What is the Most Common Method of Radon Mitigation?
While most people are aware of the dangers of Radon, many don’t know how to mitigate them. There are many ways to reduce radon exposure. This article will cover all aspects of radon mitigation in Louisville.
Let’s begin by explaining what radon actually is.
What is Radon?
Radon, a colorless and odorless naturally occurring gas, seeps from the ground when uranium is lost in soil, rocks, and water. If not properly addressed, this gas could enter your home through cracks and gaps in the foundation. It can accumulate to dangerous levels.
What makes adon dangerous?
Radon is broken down into radioactive particles, which can attach to dust or other particles. These particles can cause damage to your lungs and increase your chance of developing lung cancer.
We now have a basic understanding of radon. Let’s explore how radon mitigation works and the most popular methods for mitigating it.
What’s Radon Mitigation?
Radon mitigation refers to lowering the level of radon in your home. There are many ways to achieve this. The foundation design of a home will determine the effectiveness and type of mitigation method used. There are three types of foundation design that can influence the type and effectiveness of radon mitigation.
Radon Mitigation for Slab-onGrade and Basement Homes
These methods are best for homes that have a slab-on-grade or basement foundation.
-Sub slab suction
Sub Slab Suction
The most popular method of radon mitigation is sub-slab suction or active sub-slab depression. This involves putting suction pipes under the basement floor and into the soil. The amount of air movement below the basement floor will determine the number of suction points. The fan connects to the suction pipes and creates negative pressure under the basement floor. This draws the radon-laden air from the home.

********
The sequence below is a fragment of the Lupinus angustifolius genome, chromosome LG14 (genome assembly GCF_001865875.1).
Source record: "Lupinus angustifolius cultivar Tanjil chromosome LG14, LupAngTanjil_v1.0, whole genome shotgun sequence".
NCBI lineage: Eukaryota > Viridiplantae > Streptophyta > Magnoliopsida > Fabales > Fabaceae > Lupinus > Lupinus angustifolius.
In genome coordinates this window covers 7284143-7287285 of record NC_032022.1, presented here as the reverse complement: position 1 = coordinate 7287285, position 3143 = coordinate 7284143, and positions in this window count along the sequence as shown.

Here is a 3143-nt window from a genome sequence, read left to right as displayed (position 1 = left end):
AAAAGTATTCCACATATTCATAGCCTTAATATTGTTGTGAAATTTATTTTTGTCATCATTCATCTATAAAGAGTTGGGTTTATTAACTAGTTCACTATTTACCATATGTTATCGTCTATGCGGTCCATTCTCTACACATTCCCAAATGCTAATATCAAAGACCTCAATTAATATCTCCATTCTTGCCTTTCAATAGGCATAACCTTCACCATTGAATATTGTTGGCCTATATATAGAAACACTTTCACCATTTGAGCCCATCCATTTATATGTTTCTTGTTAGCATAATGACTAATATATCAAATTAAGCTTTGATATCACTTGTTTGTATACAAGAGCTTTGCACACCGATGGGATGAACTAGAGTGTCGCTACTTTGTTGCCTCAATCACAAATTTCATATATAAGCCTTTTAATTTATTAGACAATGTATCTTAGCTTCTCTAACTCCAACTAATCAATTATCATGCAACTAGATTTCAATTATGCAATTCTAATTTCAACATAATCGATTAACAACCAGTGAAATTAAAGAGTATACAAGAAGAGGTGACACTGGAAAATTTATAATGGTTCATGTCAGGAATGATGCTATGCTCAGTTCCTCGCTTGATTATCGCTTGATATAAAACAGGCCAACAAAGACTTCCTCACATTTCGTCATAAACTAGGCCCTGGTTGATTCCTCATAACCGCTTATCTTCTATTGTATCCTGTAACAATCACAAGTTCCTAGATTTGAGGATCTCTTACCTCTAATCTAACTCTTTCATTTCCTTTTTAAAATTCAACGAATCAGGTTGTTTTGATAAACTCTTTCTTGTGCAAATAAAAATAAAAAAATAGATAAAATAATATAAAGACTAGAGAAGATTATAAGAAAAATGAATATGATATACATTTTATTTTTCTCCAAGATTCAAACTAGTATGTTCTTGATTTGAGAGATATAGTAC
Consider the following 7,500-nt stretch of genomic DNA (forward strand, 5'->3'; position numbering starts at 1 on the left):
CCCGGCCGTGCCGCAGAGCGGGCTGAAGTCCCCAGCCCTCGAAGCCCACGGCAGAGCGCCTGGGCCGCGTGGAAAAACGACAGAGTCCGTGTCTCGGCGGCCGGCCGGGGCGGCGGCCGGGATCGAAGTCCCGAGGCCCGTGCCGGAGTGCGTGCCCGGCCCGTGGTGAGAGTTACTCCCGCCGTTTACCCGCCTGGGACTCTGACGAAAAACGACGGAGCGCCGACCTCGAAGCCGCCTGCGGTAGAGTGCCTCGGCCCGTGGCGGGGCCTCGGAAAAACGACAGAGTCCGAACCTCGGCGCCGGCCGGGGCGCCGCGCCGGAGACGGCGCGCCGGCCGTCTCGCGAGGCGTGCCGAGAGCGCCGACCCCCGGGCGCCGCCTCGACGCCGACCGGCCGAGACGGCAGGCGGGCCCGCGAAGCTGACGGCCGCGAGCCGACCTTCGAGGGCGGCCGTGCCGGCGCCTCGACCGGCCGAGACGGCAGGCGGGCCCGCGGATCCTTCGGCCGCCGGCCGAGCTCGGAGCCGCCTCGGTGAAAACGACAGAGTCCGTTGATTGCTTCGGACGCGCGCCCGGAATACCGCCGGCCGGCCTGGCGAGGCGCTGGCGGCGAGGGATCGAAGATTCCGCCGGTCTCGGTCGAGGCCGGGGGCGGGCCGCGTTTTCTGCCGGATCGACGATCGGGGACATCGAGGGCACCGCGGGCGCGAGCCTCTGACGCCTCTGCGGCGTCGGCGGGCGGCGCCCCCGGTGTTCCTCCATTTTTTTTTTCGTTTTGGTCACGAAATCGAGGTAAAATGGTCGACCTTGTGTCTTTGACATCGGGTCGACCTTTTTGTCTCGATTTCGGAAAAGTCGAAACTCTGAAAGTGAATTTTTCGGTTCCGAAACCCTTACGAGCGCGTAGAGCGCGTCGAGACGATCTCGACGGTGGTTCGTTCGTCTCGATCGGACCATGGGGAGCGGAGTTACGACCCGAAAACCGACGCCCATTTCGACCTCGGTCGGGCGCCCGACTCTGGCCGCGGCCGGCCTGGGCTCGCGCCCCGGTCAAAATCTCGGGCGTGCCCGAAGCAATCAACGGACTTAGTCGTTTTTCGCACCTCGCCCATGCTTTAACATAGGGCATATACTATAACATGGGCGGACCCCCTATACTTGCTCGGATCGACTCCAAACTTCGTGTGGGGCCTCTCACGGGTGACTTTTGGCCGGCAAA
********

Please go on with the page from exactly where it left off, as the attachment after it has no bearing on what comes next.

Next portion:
A contractor certified can assess the level of radon infiltration and recommend the amount of pipes necessary to mitigate it. To determine the extent of radon infiltration, they will perform visual and diagnostic assessments. They also recommend mitigation. A single PVC pipe with an exhaust fan is sufficient for most homes.
Passive subslab depression – This alternative can also be used. This is similar to active subslab depressurization. It does not require an exhaust fan. The natural pressure differences in the air are what draw the radon from the home.
Sub-slab depressurization, which is used by about 95%, is the most popular radon mitigation technique. Let’s now look at other mitigation methods.
Block Wall Suction
Block-wall suction is ideal for basement foundations with hollow block walls. Because it removes radon from the blocks and lowers pressure within them, this method is very similar to sub-slab succion. Block-wall suction can be used in combination with sub-slab despressurization.
Drain-tile suction works well for homes that have drains tiles or perforated pipes around their foundation walls. This method uses suction pipes to extract radon-laden soil.
Sealing can be applied to any foundation design. This method seals cracks, gaps, or spaces in foundation walls to prevent radon from entering. This method should be used in conjunction with other mitigation methods to reduce radon levels in homes.
This is due to the fact that radon can infiltrate through cracks in soils.
By opening doors and windows, you can increase the ventilation in your home. This allows fresh air to enter your home and dilutes any radon that might have got in. The radon concentration will rise once all the doors and windows are shut. Natural ventilation is a temporary solution.
There are many radon mitigation options available, depending on the foundation design of a home. The most popular method is sub-slab suction. It involves burying suction pipes under the basement floor and into the soil. The block wall suction method works well for homes with hollow brick walls. Drain-tile suction is for homes with drain tiles or perforated pipes around their foundations. The sealant of cracks and crevices in foundation walls can also reduce radon infiltration. This should be used in conjunction with other mitigation systems to reduce radon levels in homes. The effectiveness of any radon mitigation device depends on its installation and maintenance by a licensed contractor.